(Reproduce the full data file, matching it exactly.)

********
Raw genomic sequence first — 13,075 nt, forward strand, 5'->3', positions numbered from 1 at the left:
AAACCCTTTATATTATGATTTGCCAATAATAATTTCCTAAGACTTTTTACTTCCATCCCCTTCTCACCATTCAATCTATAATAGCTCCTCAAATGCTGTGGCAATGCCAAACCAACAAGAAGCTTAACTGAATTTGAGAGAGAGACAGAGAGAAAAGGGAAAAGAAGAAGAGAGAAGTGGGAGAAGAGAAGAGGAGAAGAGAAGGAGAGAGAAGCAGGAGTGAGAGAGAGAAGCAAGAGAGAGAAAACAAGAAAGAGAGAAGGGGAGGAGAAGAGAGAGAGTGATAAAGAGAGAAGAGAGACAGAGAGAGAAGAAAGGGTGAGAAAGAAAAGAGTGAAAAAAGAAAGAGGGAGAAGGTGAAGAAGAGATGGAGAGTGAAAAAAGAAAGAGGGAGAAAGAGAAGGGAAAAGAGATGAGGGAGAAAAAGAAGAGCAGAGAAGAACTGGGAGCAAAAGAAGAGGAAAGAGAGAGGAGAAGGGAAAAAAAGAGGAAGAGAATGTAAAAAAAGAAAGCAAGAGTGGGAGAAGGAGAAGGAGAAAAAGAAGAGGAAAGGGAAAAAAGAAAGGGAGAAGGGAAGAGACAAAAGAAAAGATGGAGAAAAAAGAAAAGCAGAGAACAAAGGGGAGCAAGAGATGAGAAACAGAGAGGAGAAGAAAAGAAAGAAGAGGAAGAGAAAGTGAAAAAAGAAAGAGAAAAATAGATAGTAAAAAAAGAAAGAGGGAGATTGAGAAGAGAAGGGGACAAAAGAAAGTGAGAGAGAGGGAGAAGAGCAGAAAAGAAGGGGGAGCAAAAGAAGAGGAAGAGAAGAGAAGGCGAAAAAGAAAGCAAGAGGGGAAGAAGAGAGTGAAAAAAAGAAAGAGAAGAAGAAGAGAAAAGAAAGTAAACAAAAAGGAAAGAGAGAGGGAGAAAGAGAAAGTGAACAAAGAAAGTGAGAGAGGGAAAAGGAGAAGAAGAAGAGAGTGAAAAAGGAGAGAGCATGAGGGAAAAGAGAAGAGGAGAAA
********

Raw genomic sequence first — 13,075 nt, forward strand, 5'->3', positions numbered from 1 at the left:
AAACCCTTTATATTATGATTTGCCAATAATAATTTCCTAAGACTTTTTACTTCCATCCCCTTCTCACCATTCAATCTATAATAGCTCCTCAAATGCTGTGGCAATGCCAAACCAACAAGAAGCTTAACTGAATTTGAGAGAGAGACAGAGAGAAAAGGGAAAAGAAGAAGAGAGAAGTGGGAGAAGAGAAGAGGAGAAGAGAAGGAGAGAGAAGCAGGAGTGAGAGAGAGAAGCAAGAGAGAGAAAACAAGAAAGAGAGAAGGGGAGGAGAAGAGAGAGAGTGATAAAGAGAGAAGAGAGACAGAGAGAGAAGAAAGGGTGAGAAAGAAAAGAGTGAAAAAAGAAAGAGGGAGAAGGTGAAGAAGAGATGGAGAGTGAAAAAAGAAAGAGGGAGAAAGAGAAGGGAAAAGAGATGAGGGAGAAAAAGAAGAGCAGAGAAGAACTGGGAGCAAAAGAAGAGGAAAGAGAGAGGAGAAGGGAAAAAAAGAGGAAGAGAATGTAAAAAAAGAAAGCAAGAGTGGGAGAAGGAGAAGGAGAAAAAGAAGAGGAAAGGGAAAAAAGAAAGGGAGAAGGGAAGAGACAAAAGAAAAGATGGAGAAAAAAGAAAAGCAGAGAACAAAGGGGAGCAAGAGATGAGAAACAGAGAGGAGAAGAAAAGAAAGAAGAGGAAGAGAAAGTGAAAAAAGAAAGAGAAAAATAGATAGTAAAAAAAGAAAGAGGGAGATTGAGAAGAGAAGGGGACAAAAGAAAGTGAGAGAGAGGGAGAAGAGCAGAAAAGAAGGGGGAGCAAAAGAAGAGGAAGAGAAGAGAAGGCGAAAAAGAAAGCAAGAGGGGAAGAAGAGAGTGAAAAAAAGAAAGAGAAGAAGAAGAGAAAAGAAAGTAAACAAAAAGGAAAGAGAGAGGGAGAAAGAGAAAGTGAACAAAGAAAGTGAGAGAGGGAAAAGGAGAAGAAGAAGAGAGTGAAAAAGGAGAGAGCATGAGGGAAAAGAGAAGAGGAGAAA